At the center, is John Singer, who rents a room in the Kelly house after his deaf companion, Antonapoulos, is sent away to an asylum. Mick Kelly is a teenage girl that dreams of becoming a trained musician; Jake Blount, an alcoholic socialist; Dr. Copeland, the town’s black doctor; and Biff Brannon, the owner of the local cafe. All the characters regularly visit Singer, telling him about the pain and injustices in their lives. Whether quiet or loud, deliberate or uncontrolled, the five voices in the novel come together in the novel with different characteristics.
Characters Mick Kelly Mick, with her courageous and rebellious spirit as she moves from childhood into adolescence, is the other strong central point of the narrative. Although Singer is the focus, it is debatable that Mick is the protagonist. Her passionate obsession with music increases her desires. Mick usually listens to Singer’s radio. A lonely tomboy, her attraction to Singer, helps her cope with her low-income family. A summer picnic expedition with her Harry Minowitz only intensifies her isolation.
There are more chapters centered to Mick’s point of view in the novel than to any other character, maybe because her character is rather autobiographical of McCullers herself. Similar to Mick, McCullers was ambitious of becoming a concert pianist in future. Mick’s passion for music is essential not only as a crucial character trait but also because of McCullers’ musical responsiveness shapes the entire structure of the novel. Throughout the novel, music represents Mick’s energy and her search for beauty; she stores it in her mind’s “inner room” to which only Singer and She have access.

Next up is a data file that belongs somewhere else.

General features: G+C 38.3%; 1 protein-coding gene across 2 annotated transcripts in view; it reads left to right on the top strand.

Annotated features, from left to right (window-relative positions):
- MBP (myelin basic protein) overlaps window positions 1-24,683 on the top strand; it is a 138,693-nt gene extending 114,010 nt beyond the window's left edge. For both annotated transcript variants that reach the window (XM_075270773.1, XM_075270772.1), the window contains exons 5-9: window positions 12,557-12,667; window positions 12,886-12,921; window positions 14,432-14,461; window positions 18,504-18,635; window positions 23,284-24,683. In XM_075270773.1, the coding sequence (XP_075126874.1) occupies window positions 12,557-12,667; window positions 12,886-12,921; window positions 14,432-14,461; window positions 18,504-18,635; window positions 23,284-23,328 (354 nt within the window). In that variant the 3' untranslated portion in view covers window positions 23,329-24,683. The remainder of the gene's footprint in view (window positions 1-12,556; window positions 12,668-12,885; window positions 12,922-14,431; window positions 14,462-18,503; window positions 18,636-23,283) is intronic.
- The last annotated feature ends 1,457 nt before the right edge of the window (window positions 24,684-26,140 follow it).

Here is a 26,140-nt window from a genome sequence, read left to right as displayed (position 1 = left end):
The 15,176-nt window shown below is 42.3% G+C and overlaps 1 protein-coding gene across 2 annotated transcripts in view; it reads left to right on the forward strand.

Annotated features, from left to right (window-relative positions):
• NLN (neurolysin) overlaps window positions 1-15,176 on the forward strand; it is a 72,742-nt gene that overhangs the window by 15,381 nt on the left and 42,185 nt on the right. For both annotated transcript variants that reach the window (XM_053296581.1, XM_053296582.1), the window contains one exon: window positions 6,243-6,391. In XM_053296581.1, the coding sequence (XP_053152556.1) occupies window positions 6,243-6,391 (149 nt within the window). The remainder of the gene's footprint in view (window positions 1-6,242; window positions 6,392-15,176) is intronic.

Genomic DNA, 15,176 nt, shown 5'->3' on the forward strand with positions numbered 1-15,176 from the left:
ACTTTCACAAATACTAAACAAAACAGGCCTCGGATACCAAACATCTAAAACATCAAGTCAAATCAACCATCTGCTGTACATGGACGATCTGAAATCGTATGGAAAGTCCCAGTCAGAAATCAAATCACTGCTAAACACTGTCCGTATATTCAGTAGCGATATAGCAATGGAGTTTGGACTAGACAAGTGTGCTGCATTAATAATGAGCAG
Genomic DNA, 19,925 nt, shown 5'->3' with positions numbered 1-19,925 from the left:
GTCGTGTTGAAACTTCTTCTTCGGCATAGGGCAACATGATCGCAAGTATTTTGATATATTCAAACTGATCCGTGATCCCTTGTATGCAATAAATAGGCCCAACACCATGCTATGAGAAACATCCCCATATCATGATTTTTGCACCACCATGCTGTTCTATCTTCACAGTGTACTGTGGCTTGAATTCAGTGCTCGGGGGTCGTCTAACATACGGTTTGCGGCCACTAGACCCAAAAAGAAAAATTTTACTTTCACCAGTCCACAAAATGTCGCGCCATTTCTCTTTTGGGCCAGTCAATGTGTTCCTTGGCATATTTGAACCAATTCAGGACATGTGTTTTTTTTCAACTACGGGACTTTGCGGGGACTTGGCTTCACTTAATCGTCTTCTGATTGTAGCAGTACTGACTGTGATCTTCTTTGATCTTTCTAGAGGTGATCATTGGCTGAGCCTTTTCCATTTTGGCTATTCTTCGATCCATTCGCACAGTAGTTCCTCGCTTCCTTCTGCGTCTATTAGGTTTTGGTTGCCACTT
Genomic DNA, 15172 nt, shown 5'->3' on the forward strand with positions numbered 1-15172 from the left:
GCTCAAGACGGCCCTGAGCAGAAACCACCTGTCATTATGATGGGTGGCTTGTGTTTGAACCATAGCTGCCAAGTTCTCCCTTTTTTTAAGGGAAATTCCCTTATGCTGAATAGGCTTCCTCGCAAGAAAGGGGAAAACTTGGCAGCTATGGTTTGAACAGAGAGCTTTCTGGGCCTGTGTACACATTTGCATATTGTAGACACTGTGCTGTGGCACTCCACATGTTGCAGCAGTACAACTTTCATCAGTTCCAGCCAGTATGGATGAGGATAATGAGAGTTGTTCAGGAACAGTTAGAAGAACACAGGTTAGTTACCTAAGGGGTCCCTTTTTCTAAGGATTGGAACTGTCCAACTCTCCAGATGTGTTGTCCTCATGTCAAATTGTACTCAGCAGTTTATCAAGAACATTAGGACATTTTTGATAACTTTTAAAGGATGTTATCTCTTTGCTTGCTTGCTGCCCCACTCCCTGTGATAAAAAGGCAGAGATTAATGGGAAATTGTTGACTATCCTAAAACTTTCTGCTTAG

Her plans to assemble a violin from scratch, for example, occur from her “inner room. ” as a result, her frustration when the violin fails work is more violent than if the thought had been conceived in her “outer room” her part that allows her to interact with the outside world. Mick is the most hopeful and positive character in the novel. The fact that she is a child at the start of the novel provides McCullers the chance to portray the funny and emotional moments that accompany Mick’s coming of age.
Mick, at her worst, frightens her little scares his little brother, Bubber, into running away after shooting Baby in the head by mistake with a BB gun; at her best, she quits school to work so that she can provide for her poor family. At the end of the novel, her final words indicate to the reader will still continue struggling to achieve her ambitions. John Singer As compared to Mick, Singer is Deaf-mute silver engraver at a local jewelry store. Singer has lived with his close deaf-mute friend Spiros Antonapoulos for a long time (ten years).
Singer never appears to comprehend that he is very dedicated to his friendship with Antonapoulos, but he is contented in this obliviousness. Singer eventually becomes a sad and lonely man after his friend is moved to an insane asylum and moves in with the Kelly family. The other characters in the novel including Mick chronicle their increasing dependence upon Singer. Each of them creates his/her conception of who Singer is; because Singer cannot speak, he cannot refute or disappoint them. Singer’s devotion to Antonapoulos is McCullers’s way of exploring the human struggle to express oneself and be loved.